Saudi Arabia’s Deputy Prime Minister and Minister of Defense, Crown Prince Mohammed bin Salman, told Asharq Al-Awsat on Sunday that “the Iranian regime did not respect the [Japanese] prime minister as a guest during his visit [in Iran] and in effect responded to his efforts by attacking the two oil tankers in the Gulf, one of which was apparently Japanese.”
In a lengthy interview which left no doubt as to the prince’s view of who was behind the attack on two oil shipping vessels in the Sea of Oman last week (Mohammed bin Salman to Asharq Al-Awsat: We Don’t Want War but We Won’t Hesitate in Dealing with Any Threat), Mohammed bin Salman stressed that Saudi Arabia “will not hesitate in dealing with any threat against our people, sovereignty and vital interests.”
The Crown Prince also told Asharq Al-Awsat that the Iranian attacks on oil tankers in the Gulf, as well as attacks by Iran’s proxy militias in Yemen against oil facilities inside the Kingdom and Abha International Airport are “clear evidence of the Iranian regime’s policy and intentions to target the security and stability of the region,” and “underscore the importance of our demands for the international community to take a decisive stance against an expansionist regime that has supported terrorism and spread death and destruction over the past decades not only in the region, but the whole world.”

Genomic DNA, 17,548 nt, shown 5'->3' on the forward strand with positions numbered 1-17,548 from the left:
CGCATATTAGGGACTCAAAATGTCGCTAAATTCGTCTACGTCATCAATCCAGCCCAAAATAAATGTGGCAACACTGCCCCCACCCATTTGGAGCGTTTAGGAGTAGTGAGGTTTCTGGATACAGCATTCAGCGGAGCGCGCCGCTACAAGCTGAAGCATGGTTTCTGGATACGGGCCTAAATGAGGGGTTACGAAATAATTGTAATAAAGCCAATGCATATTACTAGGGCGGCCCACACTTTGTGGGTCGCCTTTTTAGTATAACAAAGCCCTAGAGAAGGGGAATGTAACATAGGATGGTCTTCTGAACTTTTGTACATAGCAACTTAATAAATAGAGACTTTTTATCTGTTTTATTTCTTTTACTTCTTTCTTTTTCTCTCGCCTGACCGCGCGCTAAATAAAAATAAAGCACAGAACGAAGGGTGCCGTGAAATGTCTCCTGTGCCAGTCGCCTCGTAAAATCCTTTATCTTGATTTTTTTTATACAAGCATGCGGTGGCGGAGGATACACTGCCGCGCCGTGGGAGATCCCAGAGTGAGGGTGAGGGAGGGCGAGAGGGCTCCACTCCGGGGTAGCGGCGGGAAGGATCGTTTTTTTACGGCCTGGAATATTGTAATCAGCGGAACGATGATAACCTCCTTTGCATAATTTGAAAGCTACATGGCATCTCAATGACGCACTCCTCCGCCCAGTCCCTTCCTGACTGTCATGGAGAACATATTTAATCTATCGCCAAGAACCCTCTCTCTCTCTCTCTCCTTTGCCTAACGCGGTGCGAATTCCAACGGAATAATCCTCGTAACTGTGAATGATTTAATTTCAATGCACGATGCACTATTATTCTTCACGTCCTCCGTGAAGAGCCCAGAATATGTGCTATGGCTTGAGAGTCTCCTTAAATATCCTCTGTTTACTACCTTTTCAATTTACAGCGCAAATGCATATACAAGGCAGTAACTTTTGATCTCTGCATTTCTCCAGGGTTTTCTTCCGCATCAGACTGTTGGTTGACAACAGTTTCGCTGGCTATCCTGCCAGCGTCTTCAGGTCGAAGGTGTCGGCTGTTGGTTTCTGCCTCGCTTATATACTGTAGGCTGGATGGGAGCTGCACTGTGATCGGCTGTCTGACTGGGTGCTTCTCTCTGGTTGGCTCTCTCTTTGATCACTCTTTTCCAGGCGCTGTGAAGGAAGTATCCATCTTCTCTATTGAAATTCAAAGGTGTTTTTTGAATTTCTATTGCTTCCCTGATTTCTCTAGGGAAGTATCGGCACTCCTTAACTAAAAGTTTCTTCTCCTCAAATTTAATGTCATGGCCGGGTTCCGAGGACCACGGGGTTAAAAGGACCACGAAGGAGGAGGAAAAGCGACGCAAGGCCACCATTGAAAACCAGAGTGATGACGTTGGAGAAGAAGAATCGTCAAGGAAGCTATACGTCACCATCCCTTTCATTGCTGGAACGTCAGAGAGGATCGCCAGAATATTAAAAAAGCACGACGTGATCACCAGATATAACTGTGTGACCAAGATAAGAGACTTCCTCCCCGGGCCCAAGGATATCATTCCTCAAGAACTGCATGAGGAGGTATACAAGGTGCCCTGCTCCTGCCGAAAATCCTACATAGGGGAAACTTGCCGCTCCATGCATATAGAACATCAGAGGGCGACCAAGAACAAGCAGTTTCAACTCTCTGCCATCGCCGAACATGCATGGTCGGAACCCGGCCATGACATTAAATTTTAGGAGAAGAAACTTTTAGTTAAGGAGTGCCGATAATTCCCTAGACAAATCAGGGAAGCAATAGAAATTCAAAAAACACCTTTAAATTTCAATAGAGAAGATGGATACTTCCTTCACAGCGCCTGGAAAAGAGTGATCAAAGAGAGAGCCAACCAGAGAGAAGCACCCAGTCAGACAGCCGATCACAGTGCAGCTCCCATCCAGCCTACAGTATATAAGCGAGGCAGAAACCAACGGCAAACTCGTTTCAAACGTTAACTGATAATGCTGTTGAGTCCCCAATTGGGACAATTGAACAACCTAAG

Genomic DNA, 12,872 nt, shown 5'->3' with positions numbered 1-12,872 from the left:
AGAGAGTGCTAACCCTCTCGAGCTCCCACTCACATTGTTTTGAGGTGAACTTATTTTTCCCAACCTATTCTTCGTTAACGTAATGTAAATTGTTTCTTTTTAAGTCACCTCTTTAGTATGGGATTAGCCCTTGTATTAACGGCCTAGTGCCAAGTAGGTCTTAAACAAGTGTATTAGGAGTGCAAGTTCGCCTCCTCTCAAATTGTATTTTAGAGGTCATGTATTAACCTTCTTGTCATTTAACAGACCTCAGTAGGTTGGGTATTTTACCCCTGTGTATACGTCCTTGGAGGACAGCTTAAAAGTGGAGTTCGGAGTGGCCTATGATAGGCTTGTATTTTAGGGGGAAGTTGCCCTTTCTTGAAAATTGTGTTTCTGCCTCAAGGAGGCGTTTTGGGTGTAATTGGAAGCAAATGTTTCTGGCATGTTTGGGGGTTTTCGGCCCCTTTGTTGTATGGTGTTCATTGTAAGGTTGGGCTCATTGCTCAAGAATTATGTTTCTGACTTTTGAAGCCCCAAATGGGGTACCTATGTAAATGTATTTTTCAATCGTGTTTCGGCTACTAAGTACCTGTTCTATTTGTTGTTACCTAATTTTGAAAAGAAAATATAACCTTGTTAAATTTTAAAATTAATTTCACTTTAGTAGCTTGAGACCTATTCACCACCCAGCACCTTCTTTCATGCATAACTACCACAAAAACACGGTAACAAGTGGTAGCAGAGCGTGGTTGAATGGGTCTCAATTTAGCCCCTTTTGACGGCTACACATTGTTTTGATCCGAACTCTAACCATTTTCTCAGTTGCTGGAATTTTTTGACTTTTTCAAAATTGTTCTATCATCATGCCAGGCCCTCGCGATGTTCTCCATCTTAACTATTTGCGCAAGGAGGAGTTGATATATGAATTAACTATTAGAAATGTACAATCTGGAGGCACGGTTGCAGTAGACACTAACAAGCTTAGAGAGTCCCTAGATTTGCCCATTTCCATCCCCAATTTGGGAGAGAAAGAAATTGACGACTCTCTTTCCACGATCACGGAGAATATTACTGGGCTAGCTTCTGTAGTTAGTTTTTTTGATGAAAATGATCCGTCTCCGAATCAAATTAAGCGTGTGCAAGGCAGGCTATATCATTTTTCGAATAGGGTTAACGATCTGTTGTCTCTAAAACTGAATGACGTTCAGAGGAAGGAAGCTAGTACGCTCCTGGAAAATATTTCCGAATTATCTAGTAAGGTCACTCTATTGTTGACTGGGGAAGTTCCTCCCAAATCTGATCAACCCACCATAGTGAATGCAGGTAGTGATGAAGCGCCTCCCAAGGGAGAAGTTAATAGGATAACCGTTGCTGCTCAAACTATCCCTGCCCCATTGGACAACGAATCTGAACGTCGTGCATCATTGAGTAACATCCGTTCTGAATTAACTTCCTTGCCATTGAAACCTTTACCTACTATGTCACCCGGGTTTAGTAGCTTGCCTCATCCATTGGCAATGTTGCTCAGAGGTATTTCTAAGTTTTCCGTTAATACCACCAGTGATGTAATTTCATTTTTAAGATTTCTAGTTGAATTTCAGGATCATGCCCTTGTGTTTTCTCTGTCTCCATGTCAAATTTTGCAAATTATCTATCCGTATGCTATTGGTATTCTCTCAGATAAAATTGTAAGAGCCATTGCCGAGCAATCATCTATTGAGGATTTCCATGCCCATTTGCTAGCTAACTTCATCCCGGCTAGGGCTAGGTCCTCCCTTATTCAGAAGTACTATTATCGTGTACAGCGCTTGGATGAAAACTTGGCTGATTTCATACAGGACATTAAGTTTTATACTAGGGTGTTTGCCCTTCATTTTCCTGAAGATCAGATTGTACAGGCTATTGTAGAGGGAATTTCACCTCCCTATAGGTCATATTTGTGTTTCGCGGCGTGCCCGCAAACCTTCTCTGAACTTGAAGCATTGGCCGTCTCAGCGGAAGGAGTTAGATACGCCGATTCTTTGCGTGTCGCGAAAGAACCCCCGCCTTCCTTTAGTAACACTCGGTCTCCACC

In that context, the crown prince stressed that Saudi Arabia “places great importance on the strategic ties with the US,” which it considers its “main factor in achieving regional security and stability.”
Referring to his own trouble with the Western media over the October 2, 2018 murder of Saudi dissident Jamal Khashoggi, a journalist for The Washington Post and former general manager and editor-in-chief of Al-Arab News Channel, at the Saudi consulate in Istanbul, Turkey, which the crown prince described as a “very painful crime” (you bet), bin Salman was nevertheless confident that “our strategic relations with the US will not be affected by media campaigns or arbitrary stances.”
He also hailed Saudi Vision 2030, a plan to reduce Saudi Arabia’s dependence on oil, diversify its economy, and develop public service sectors such as health, education, infrastructure, recreation and tourism, and suggested that it has “moved from planning and design to implementation on all levels, and started finding results.”
Saudi Arabia Vision 2030 lays out targets for diversification and improving competitiveness. It is built around three main themes which set out specific objectives that are to be achieved by the year of 2030: a vibrant society: urbanism, culture and entertainment, sports, Umrah, UNESCO heritage sites, life expectancy; a thriving economy: Employment, women in the workforce, international competitiveness, Public Investment Fund, Foreign direct investment, private sector, non-oil exports; and an ambitious nation: Non-oil revenues, government effectiveness, and e-government, household savings and income, non-profits and volunteering.